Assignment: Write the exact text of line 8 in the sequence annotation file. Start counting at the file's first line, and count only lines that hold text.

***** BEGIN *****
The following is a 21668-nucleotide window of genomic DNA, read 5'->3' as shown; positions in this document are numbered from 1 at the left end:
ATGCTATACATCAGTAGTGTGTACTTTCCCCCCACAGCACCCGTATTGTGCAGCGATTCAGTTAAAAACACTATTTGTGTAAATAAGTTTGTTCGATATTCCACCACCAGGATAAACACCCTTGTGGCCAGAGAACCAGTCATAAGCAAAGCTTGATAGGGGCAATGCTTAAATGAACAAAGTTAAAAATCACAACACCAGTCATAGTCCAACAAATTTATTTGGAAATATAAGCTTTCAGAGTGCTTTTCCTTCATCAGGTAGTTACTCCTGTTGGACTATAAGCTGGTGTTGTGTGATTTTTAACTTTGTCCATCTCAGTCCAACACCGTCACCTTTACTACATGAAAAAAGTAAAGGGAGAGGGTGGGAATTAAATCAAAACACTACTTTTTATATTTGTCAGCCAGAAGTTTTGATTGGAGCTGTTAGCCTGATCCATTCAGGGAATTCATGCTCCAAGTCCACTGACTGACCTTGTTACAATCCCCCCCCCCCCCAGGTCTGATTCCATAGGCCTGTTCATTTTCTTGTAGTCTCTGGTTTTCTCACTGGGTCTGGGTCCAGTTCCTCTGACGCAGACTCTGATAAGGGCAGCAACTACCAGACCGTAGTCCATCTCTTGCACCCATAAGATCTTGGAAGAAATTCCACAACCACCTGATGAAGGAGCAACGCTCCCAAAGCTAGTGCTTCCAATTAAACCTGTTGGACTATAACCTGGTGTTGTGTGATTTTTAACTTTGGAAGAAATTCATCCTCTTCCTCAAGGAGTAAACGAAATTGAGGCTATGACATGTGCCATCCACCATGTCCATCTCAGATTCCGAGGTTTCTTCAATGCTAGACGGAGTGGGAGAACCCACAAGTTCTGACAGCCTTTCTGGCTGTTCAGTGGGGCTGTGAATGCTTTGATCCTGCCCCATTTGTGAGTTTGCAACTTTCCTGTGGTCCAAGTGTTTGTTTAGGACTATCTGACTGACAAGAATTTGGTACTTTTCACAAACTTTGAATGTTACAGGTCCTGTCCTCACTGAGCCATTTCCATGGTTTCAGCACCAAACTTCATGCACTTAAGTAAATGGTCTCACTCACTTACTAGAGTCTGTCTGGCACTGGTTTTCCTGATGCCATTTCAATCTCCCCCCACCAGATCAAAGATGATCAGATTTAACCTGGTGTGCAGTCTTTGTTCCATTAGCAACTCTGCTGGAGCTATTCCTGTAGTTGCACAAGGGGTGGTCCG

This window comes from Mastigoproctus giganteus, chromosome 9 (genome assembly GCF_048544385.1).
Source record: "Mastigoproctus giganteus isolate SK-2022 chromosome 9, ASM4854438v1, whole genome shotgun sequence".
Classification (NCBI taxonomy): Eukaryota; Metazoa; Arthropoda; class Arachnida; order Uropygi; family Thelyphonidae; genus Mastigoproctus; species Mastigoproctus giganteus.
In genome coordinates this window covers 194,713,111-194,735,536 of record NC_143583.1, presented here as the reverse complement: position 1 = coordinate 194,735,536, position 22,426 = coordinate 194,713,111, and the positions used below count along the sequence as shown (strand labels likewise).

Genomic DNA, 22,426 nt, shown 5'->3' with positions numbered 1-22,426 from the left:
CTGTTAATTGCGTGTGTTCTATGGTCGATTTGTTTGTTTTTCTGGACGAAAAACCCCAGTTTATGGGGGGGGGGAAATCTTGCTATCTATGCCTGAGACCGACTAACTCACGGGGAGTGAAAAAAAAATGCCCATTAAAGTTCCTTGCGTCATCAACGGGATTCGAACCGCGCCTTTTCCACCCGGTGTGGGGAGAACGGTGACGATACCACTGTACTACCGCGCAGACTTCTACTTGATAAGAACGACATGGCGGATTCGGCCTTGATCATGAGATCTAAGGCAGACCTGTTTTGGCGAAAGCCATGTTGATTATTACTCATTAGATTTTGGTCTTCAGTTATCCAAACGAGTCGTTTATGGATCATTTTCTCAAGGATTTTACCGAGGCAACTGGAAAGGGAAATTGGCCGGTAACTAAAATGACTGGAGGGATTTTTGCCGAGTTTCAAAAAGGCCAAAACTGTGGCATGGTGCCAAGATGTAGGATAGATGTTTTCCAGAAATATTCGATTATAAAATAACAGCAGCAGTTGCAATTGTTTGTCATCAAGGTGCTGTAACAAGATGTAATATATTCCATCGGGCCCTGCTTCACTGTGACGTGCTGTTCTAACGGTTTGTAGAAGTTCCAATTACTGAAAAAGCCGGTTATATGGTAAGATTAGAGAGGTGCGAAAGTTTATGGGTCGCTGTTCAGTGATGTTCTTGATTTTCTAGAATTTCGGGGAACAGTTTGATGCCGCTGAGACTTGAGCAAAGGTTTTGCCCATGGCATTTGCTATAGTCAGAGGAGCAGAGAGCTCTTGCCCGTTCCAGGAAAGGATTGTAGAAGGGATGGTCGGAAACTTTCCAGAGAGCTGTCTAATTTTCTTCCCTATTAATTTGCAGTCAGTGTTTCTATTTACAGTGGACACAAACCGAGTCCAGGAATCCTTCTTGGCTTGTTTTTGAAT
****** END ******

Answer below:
CTGTTAATTGCGTGTGTTCTATGGTCGATTTGTTTGTTTTTCTGGACGAAAAACCCCAGTTTATGGGGGGGGGGAAATCTTGCTATCTATGCCTGAGACCGACTAACTCACGGGGAGTGAAAAAAAAATGCCCATTAAAGTTCCTTGCGTCATCAACGGGATTCGAACCGCGCCTTTTCCACCCGGTGTGGGGAGAACGGTGACGATACCACTGTACTACCGCGCAGACTTCTACTTGATAAGAACGACATGGCGGATTCGGCCTTGATCATGAGATCTAAGGCAGACCTGTTTTGGCGAAAGCCATGTTGATTATTACTCATTAGATTTTGGTCTTCAGTTATCCAAACGAGTCGTTTATGGATCATTTTCTCAAGGATTTTACCGAGGCAACTGGAAAGGGAAATTGGCCGGTAACTAAAATGACTGGAGGGATTTTTGCCGAGTTTCAAAAAGGCCAAAACTGTGGCATGGTGCCAAGATGTAGGATAGATGTTTTCCAGAAATATTCGATTATAAAATAACAGCAGCAGTTGCAATTGTTTGTCATCAAGGTGCTGTAACAAGATGTAATATATTCCATCGGGCCCTGCTTCACTGTGACGTGCTGTTCTAACGGTTTGTAGAAGTTCCAATTACTGAAAAAGCCGGTTATATGGTAAGATTAGAGAGGTGCGAAAGTTTATGGGTCGCTGTTCAGTGATGTTCTTGATTTTCTAGAATTTCGGGGAACAGTTTGATGCCGCTGAGACTTGAGCAAAGGTTTTGCCCATGGCATTTGCTATAGTCAGAGGAGCAGAGAGCTCTTGCCCGTTCCAGGAAAGGATTGTAGAAGGGATGGTCGGAAACTTTCCAGAGAGCTGTCTAATTTTCTTCCCTATTAATTTGCAGTCAGTGTTTCTATTTACAGTGGACACAAACCGAGTCCAGGAATCCTTCTTGGCTTGTTTTTGAAT